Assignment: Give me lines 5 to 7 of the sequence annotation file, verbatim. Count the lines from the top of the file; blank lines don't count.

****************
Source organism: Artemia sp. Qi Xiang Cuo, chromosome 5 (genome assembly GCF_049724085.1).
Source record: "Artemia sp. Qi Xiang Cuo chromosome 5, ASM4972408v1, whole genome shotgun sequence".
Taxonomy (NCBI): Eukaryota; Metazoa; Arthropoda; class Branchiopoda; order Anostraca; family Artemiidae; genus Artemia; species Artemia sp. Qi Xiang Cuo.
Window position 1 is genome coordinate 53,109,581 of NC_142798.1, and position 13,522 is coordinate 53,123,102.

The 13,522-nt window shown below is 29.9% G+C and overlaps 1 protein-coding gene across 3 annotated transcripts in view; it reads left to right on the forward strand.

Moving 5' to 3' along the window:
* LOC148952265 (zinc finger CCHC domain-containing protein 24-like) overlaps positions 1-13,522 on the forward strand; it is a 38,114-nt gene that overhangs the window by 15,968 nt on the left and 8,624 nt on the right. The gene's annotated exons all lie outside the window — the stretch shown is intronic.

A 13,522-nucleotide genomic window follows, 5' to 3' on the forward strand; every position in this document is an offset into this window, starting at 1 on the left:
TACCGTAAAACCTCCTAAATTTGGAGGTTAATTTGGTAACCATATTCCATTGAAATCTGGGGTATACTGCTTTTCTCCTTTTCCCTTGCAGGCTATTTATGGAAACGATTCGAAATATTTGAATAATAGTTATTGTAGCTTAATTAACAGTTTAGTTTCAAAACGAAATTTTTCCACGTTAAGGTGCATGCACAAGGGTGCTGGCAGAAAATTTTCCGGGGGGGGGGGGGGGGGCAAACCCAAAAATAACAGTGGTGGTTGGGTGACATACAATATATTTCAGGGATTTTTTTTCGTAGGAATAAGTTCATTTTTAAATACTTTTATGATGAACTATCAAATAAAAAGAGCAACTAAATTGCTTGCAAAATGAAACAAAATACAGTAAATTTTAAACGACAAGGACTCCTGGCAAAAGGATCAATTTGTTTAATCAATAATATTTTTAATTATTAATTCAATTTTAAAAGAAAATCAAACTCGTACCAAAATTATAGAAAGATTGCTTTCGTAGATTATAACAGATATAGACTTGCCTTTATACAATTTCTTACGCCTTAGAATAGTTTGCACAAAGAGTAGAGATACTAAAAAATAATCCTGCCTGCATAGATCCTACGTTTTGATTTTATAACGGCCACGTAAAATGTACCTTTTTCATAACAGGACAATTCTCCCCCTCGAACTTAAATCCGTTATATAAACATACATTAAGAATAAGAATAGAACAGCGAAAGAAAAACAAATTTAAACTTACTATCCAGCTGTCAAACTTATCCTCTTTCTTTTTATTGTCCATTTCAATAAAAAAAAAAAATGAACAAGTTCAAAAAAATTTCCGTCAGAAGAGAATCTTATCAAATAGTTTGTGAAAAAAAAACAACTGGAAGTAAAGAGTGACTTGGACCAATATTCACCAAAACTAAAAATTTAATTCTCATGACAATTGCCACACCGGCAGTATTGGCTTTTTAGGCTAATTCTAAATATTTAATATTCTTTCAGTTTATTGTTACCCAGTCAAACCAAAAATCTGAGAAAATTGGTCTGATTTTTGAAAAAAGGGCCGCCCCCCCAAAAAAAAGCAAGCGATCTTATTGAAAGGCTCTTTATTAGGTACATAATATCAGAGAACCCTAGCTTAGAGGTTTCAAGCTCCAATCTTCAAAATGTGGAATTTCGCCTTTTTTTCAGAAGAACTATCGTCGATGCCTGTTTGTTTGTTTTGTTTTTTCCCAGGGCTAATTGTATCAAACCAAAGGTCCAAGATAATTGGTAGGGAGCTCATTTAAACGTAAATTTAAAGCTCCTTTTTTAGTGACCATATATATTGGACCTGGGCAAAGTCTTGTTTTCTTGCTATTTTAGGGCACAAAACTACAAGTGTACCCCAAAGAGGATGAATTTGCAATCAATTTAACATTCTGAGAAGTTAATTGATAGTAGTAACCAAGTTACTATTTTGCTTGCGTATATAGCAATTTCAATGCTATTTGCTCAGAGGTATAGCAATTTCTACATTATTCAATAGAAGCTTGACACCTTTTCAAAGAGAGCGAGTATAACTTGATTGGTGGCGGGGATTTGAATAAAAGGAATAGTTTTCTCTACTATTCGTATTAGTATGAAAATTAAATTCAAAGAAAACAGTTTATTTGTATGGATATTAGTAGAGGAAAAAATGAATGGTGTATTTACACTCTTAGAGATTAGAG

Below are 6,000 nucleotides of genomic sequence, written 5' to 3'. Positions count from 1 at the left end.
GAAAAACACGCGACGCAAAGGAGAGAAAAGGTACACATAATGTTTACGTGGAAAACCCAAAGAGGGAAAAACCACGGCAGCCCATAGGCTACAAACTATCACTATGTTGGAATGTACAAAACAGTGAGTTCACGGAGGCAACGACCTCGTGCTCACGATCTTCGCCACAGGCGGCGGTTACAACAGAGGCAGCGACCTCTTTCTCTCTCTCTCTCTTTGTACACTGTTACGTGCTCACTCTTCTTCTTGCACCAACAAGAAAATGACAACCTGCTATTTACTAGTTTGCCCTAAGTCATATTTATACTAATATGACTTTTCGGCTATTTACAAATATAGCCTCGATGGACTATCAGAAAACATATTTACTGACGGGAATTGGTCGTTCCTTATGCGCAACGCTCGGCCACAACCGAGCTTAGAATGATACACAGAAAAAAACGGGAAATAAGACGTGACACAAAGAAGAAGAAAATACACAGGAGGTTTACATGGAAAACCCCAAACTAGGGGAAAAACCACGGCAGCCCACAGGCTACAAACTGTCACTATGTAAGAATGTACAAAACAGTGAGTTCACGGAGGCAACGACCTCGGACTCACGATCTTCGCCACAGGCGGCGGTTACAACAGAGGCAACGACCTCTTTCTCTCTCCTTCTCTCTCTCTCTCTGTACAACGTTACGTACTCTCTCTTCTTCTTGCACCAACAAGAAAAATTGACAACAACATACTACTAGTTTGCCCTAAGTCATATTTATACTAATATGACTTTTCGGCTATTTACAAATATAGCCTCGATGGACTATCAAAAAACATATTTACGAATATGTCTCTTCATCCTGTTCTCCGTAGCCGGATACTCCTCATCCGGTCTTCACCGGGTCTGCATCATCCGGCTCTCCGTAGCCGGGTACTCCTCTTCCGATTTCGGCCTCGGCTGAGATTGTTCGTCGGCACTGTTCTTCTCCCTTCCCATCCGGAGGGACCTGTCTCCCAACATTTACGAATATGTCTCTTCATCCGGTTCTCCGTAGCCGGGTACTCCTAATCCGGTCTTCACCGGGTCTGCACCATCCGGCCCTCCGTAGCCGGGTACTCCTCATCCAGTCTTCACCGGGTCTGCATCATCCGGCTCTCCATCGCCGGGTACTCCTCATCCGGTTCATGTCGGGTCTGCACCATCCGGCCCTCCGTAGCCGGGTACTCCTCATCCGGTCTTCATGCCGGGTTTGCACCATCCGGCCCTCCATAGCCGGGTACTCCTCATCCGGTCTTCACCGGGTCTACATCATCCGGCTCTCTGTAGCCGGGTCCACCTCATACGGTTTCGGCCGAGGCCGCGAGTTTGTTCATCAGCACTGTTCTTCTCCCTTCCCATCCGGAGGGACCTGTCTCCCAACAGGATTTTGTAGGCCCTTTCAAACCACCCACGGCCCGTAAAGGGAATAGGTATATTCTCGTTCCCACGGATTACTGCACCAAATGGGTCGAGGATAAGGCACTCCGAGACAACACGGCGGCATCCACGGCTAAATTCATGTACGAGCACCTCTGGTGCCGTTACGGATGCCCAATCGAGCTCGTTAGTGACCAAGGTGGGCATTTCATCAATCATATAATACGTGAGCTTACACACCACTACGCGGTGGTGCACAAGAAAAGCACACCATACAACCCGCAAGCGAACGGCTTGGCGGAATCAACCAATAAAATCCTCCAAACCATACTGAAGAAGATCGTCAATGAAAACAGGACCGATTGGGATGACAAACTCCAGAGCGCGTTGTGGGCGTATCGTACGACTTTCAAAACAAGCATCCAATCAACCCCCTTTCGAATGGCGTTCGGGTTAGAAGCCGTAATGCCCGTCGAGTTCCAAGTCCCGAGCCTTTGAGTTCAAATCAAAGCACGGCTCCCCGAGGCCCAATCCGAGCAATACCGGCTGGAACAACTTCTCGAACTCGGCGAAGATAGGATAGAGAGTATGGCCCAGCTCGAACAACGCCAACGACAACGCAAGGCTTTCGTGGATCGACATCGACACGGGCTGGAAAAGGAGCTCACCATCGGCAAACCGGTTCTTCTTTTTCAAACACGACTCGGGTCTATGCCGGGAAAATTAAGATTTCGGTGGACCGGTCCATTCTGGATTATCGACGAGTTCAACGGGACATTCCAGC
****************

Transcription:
The 13,522-nt window shown below is 29.9% G+C and overlaps 1 protein-coding gene across 3 annotated transcripts in view; it reads left to right on the forward strand.

Moving 5' to 3' along the window:
* LOC148952265 (zinc finger CCHC domain-containing protein 24-like) overlaps positions 1-13,522 on the forward strand; it is a 38,114-nt gene that overhangs the window by 15,968 nt on the left and 8,624 nt on the right. The gene's annotated exons all lie outside the window — the stretch shown is intronic.